U.S. stocks moved lower on Thursday, as a global rally in bonds continued, sparked by worries about global growth and the European Central Bank’s commencement of its corporate bond buying program. Newslook
The S&P 500, haunted by angst over weak global growth and a steep drop in government bond yields as some investors look for safer investments, is down Thursday after a three-day assault on an all-time high that failed to result in a new record.
After coming within 10 points of a record Wednesday, in midday trading the Standard & Poor’s 500 was down about 10 points, or 0.5% to 2109, still below its May 2015 record high of 2130.82. The Dow Jones industrial average fell 77 points, or 0.4% and is back below the 18,000 level. The Nasdaq composite dropped 0.5%.
n a sign of rising angst among investors, the 10-year Treasury note yield in the U.S. at 1.67% Thursday fell to its lowest levels since the stock market lows back in February. And the 10-year government bond in Germany hit a fresh record low yield of 0.034% earlier in the session. The drop in bond yields is signaling that some investors are concerned about the ongoing weakness in the global economy.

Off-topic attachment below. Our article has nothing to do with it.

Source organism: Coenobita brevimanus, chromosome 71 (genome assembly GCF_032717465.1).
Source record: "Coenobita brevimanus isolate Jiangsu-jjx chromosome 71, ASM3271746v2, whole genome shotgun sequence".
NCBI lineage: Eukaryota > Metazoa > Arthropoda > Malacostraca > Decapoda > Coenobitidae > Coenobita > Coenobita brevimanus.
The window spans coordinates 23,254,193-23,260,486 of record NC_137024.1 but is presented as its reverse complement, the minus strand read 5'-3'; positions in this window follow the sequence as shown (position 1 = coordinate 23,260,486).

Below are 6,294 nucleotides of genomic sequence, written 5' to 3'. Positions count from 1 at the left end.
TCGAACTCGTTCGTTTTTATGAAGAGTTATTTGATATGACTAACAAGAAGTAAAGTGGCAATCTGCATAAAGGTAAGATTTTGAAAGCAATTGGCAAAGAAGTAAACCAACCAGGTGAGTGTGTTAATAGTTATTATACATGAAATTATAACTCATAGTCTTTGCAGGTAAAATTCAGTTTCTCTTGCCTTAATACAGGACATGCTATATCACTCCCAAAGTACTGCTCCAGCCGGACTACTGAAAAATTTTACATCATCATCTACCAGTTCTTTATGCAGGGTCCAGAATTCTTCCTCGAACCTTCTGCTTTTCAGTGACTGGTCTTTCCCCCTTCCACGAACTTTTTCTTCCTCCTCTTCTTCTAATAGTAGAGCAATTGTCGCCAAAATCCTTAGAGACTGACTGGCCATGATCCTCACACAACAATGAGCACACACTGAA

Also weighing on stocks is a rise in the value of the U.S. dollar, which is putting pressure on commodities, such as oil. U.S.-produced crude fell nearly 1% to $50.76 per barrel. U.S. oil topped $51 a barrel yesterday, which marked an eleven-month high.
Stocks were lower in Europe, with the broad Stoxx Europe 600 was off about 1%.